I first read this novel by Mark Haddon on the island of Saipan. I didn’t read it in one sitting. I think it was in three. Maybe four. It was in one day. The voice captured me, the situationally specific details made me nostalgic and curious for elsewheres, and the detailed descriptions of disparate thought processes shed light on what it means to be human. I loved the book. I’ve recommended it to many, and read it out loud to a handful of high school classes since then.
Some of the people I recommend it to have said, “What are you trying to say?” One person who read it said that he thought he was, after reading the book, 20% Autistic.
I remember being excited to read it with a class because of the opportunities to discuss: first person narration, voice, detail selection, similes/metaphors and figurative language, literal thinking, internal vs. external plot and conflict, logic, British slang, personality quirks, varieties of irony, comparisons to Huck Finn and Holden Caufield, etc. Can’t say that class conversations always mined the available gold. Often student thoughts are diverted into verbal diarrhea discussing whether this town has more herpes or chlamydia. At least that was yesterday. Sometimes it is a fun pairing to read this book with The Catcher in the Rye and have students let their teenage first person selves run on the page.
The story is told from the perspective of a teenage boy who loves maths, hates metaphors, loves space and rats, and hates the color yellow and France. He doesn’t like to be touched, thinks very literal about everything, and when he gets overwhelmed is likely to groan and cover his ears. In interviews Mark Haddon has said that he didn’t intend to write a story about an autistic boy, but rather a believable and quirky narrator. Many point to this book as a description of autism which isn’t quite fair or completely accurate.
I love the narrator’s detailed descriptions throughout the book and how he explains how much he hates metaphors (because they are lies), and yet he masterfully creates similes throughout the book. I love this description of being mentally overwhelmed:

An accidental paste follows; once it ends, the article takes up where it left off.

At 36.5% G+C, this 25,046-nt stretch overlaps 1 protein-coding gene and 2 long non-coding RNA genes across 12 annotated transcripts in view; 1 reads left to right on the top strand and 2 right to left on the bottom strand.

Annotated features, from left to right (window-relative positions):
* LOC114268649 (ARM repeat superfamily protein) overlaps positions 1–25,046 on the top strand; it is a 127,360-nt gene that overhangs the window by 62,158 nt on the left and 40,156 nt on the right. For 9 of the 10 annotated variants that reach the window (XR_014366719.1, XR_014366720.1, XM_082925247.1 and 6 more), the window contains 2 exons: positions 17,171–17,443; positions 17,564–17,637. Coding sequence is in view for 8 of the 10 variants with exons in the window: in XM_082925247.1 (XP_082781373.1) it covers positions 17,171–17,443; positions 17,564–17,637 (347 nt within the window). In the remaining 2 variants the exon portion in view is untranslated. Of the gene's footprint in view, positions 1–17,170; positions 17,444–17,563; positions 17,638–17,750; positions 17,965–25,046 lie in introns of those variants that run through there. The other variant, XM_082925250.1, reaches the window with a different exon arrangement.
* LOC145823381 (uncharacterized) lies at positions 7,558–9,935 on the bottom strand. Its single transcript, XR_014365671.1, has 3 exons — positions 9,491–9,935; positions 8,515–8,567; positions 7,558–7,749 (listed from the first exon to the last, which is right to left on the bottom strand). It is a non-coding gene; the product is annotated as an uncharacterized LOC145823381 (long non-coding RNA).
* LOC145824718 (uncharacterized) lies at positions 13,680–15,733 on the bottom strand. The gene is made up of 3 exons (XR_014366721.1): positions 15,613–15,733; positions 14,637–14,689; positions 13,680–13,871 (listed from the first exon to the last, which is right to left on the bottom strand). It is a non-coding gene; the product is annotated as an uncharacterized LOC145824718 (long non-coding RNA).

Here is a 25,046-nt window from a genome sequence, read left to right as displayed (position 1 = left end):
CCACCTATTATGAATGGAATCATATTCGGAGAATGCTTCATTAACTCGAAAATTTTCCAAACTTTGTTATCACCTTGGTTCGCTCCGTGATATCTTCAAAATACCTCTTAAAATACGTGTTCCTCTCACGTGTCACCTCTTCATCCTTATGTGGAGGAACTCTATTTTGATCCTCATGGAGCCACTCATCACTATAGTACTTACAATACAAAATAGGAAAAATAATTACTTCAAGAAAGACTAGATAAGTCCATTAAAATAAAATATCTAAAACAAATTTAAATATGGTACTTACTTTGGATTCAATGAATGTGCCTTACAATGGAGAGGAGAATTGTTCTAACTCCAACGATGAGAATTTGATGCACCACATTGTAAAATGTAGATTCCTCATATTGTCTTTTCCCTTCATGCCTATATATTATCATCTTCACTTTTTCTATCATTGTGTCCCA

He was asking too many questions and he was asking them too quickly. They were stacking up in my head like loaves in the factory where Uncle Terry works. The factory is a bakery and he operates the slicing machines. And sometimes a slicer is not working fast enough but the bread keeps coming and there is a blockage. I sometimes think of my mind as a machine, but not always a bread-slicing machine. It makes it easier to explain to other people what is going on inside it.
His descriptions of his behavioral problems, which are listed A – R, and some of which include footnotes with more specific details and explanations are great examples of saying something and then explaining it. Say and explain. Be specific. My job as an English teacher sometimes feels like saying those two sentences over and over again.
Say and explain.
And Christopher Boone, the narrator of The Curious Incident of the Dog In the Night-Time, does this quite well and extensively. And we laugh because of dramatic irony. And we smile because we recognize that we also have personality quirks (even if they aren’t as pronounced). And we are entertained because it’s a great story, a story where something happens (internally and externally), which is entertaining, which provokes thought, which invokes emotion, which is full of specific (often surprising) details, which includes surprises, and is memorable.
Note: That last sentence includes the 7 THINGS THAT MAKE A STORY GREAT according to class discussions at this high school and based on the four criteria that Robert Swartwood outlined in the introduction to his anthology of Hint Fiction stories. I like the list. A good story should: be a story, entertain, provoke thought, and invoke emotion. We added: include specific details, often includes surprises, and is memorable.
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